Thoughts on REM

The iShares Mortgage Real Estate Capped Fund or REM was originally a $50 U.S. ETF. It didn't hold that value for long. It almost immediately began a slow and steady slide to the fifteen dollar level. At the worst of the market crash, REM never dipped below $10 U.S. If you put any faith in these past numbers, you might think REM is coasting along at the bottom. Today it is selling in the $11.50 U.S. range.

REM is composed of a number of companies in the mREIT business in the States. I have simplified their business model to the extreme when I say that they borrow money at one interest rate and lend it out at a higher one. The spread is their profit. As a REIT they move massive amounts of their profits straight through to their investors.

Today REM is paying a dividend of better than 16 percent. This worries me. This payment falls into the "too-good-to-be-true" camp. Still I have owned REM for some time now, I was lucky and bought my shares of REM near the bottom. It has proven to be a wonderful addition to my portfolio.

I bought about 800 shares of REM yesterday at $11.50 U.S. and added this to my previous holdings. Will I buy more? Maybe. But unless it drops below $10 or I read something incredibly positive that I trust, I probably won't.

REM is a strong spice in my portfolio. It gives my income a much needed kick. Or, you might say REM is the high risk but high reward end of my barbell investment strategy. I've looked at the major players who make up the bulk of the REM holdings and they are all fair to excellent investments on their own. Not a one looked to be a poor choice.

Often ETFs have a few holdings one might personally consider dogs. I have a few ETFs like that. REM does not appear to be like this, although there might be some small holdings of which I am unaware.

Today, holding REM makes my life easier. It provides me with much needed income in retirement. And in the small amount that I hold, it does not give me pause to worry. I can handle the loss if it should come. C'est la vie.

I wrote a follow up to this, REM might have further to fall, in Jan. 2014.

Monday, November 11, 2013

Took the plunge: Bought some D-UN and REM

I took the plunge and bought some Dundee REIT and REM, the iShare mREIT ETF. I got the D-UN at $28.11 and the REM at $11.50 U.S.

I have watched both of these investments for some time and both were hitting what seemed like good entry points. Even if they drop a little, both of these investments pay a handsome dividend. These two have the muscle to dig themselves out of a hole, a small hole, if it should become necessary.

The REM purchase felt especially good. I have a goal for REM in my portfolio. Although REM commands only a very small portion of my overall investment allocation, this ETF punches well above its weight when it comes to delivering dividend income. I bought a little more than I should have according to my investment plan with hopes it would climb in value and allow me to sell some for a small profit.

I'll revisit these moves in the future and let you know how all this is playing out for me.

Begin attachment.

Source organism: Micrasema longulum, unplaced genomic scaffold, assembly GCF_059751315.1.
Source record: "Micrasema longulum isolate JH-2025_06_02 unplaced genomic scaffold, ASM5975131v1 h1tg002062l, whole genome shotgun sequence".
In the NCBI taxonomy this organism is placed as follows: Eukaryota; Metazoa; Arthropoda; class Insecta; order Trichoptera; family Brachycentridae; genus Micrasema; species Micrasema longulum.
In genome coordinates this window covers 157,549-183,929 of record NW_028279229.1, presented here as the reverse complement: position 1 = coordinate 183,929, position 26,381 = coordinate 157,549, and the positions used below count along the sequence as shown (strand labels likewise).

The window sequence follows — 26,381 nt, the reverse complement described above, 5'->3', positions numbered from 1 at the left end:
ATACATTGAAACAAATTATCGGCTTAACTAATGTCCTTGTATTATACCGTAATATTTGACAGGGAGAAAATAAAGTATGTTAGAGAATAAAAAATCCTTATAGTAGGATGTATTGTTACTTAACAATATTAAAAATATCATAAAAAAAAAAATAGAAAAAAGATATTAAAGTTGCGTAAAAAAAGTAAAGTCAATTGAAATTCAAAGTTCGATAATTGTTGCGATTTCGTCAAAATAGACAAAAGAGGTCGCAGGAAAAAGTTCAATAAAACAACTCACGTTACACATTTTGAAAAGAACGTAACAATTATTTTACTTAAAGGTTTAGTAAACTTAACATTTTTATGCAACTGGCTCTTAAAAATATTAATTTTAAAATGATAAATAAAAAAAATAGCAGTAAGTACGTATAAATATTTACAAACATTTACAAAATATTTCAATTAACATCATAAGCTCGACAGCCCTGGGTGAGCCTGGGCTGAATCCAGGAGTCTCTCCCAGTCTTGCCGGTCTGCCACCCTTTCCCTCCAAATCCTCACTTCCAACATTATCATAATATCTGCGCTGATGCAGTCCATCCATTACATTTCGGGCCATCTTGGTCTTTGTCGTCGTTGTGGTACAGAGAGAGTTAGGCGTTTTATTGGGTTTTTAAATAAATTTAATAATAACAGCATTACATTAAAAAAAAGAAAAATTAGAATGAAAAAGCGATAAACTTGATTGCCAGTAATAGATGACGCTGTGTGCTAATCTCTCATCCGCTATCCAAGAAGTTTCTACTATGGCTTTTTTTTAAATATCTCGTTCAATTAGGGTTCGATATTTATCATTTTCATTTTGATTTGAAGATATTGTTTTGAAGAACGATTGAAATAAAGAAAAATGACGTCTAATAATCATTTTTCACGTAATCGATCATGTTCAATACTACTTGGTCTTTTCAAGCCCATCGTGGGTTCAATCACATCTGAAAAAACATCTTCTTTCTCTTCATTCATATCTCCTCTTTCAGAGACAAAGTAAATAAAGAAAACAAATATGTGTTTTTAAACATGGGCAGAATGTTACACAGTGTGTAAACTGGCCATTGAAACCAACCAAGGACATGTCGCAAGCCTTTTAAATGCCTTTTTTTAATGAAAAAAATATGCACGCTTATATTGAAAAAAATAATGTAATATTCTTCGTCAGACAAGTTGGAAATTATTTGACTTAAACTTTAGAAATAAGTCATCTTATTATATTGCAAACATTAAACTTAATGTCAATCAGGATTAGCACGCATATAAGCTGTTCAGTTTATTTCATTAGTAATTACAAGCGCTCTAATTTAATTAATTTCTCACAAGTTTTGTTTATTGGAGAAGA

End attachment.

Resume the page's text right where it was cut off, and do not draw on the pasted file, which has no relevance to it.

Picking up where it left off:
Friday, November 8, 2013

Looking for income and a little profit

REM, the U.S. iShares mREIT ETF, has dropped back to the very bottom of its long term range. The last time it dropped this low, I increased my holdings. If it drops again Monday, I think I'll may add to my position with a little extra with a eye to a small, quick profit after the little bump to the upside makes its appearance.

The other investment that has my eye is Dundee REIT (D.UN-T). This investment seems to be a little out of favour with many of the analysts at the moment. When it comes to Dundee I'm sitting with the contrarians. Come Monday, I'm going to try and pick up some up in the $28 range.

If REM climbs to $12.50 U.S., I'll take some profits. If Dundee hits $31, I'll do the same. I'll keep a little of both in my portfolio to enjoy the dividends.

Penn West fears were grounded in reality

Yesterday Penn West Exploration (PWT) announced plans to shrink the company to grow the company. When I heard this I was elated. For years I have felt PWT was a bloated behemoth which had grown to an immense size thanks to an appetite for overpriced resources in western Canada.

Trimming this company sounds good to me -- I believe, up to 2 billion in assets are on the block. A check around the Web shows lots of support for PWT's new direction. And yet, despite all the good vibes surrounding the move, some analysts are calling for a target price of of less than 50-cents above today trading price of about $9.00.

I figure, if you've got PWT, keep it. This is a hold. For me, this is not the time to buy. I may be wrong. I may be too conservative but I want to watch how all this plays out or unravels.

If you bought PWT when it was a high flying income trust, you have my sympathies. I fear PWT may never trade in the high twenties again. Certainly those days will not return for many years. If you bought shares recently, you may be O.K. You may yet recoup your losses. Let's keep out fingers crossed that the dividend does not have to be cut, that the assets sales bring in the envisioned cash and that a rebound, at least a little one, will be in place by 2016.

It's a long time to keep one's fingers crossed.